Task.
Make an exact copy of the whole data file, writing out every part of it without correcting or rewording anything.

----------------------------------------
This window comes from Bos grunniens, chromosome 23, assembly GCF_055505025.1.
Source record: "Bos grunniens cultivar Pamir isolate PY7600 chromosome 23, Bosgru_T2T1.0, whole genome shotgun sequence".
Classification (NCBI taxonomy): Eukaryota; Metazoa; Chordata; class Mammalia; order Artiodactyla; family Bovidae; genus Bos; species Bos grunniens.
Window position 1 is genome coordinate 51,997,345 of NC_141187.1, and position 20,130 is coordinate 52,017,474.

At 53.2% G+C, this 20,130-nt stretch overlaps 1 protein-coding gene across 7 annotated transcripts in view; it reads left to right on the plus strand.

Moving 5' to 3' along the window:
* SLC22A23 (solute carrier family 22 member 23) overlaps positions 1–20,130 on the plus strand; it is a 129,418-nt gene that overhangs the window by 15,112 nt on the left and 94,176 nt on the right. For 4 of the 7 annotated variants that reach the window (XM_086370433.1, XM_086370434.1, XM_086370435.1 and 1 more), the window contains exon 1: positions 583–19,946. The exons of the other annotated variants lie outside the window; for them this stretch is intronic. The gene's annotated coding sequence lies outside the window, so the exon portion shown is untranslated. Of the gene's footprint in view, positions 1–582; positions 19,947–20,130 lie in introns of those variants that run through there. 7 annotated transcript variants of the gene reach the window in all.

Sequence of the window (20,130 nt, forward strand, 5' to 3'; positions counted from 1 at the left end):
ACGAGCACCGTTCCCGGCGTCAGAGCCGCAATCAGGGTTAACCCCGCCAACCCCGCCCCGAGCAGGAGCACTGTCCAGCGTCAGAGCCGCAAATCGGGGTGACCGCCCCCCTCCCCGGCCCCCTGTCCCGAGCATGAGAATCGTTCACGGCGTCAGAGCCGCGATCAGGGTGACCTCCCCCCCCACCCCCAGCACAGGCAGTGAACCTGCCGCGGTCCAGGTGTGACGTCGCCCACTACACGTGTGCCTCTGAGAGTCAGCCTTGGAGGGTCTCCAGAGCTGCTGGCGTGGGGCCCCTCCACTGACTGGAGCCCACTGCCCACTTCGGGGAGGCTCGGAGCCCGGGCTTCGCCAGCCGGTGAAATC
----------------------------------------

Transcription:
This window comes from Bos grunniens, chromosome 23, assembly GCF_055505025.1.
Source record: "Bos grunniens cultivar Pamir isolate PY7600 chromosome 23, Bosgru_T2T1.0, whole genome shotgun sequence".
Classification (NCBI taxonomy): Eukaryota; Metazoa; Chordata; class Mammalia; order Artiodactyla; family Bovidae; genus Bos; species Bos grunniens.
Window position 1 is genome coordinate 51,997,345 of NC_141187.1, and position 20,130 is coordinate 52,017,474.

At 53.2% G+C, this 20,130-nt stretch overlaps 1 protein-coding gene across 7 annotated transcripts in view; it reads left to right on the plus strand.

Moving 5' to 3' along the window:
* SLC22A23 (solute carrier family 22 member 23) overlaps positions 1–20,130 on the plus strand; it is a 129,418-nt gene that overhangs the window by 15,112 nt on the left and 94,176 nt on the right. For 4 of the 7 annotated variants that reach the window (XM_086370433.1, XM_086370434.1, XM_086370435.1 and 1 more), the window contains exon 1: positions 583–19,946. The exons of the other annotated variants lie outside the window; for them this stretch is intronic. The gene's annotated coding sequence lies outside the window, so the exon portion shown is untranslated. Of the gene's footprint in view, positions 1–582; positions 19,947–20,130 lie in introns of those variants that run through there. 7 annotated transcript variants of the gene reach the window in all.

Sequence of the window (20,130 nt, forward strand, 5' to 3'; positions counted from 1 at the left end):
ACGAGCACCGTTCCCGGCGTCAGAGCCGCAATCAGGGTTAACCCCGCCAACCCCGCCCCGAGCAGGAGCACTGTCCAGCGTCAGAGCCGCAAATCGGGGTGACCGCCCCCCTCCCCGGCCCCCTGTCCCGAGCATGAGAATCGTTCACGGCGTCAGAGCCGCGATCAGGGTGACCTCCCCCCCCACCCCCAGCACAGGCAGTGAACCTGCCGCGGTCCAGGTGTGACGTCGCCCACTACACGTGTGCCTCTGAGAGTCAGCCTTGGAGGGTCTCCAGAGCTGCTGGCGTGGGGCCCCTCCACTGACTGGAGCCCACTGCCCACTTCGGGGAGGCTCGGAGCCCGGGCTTCGCCAGCCGGTGAAATC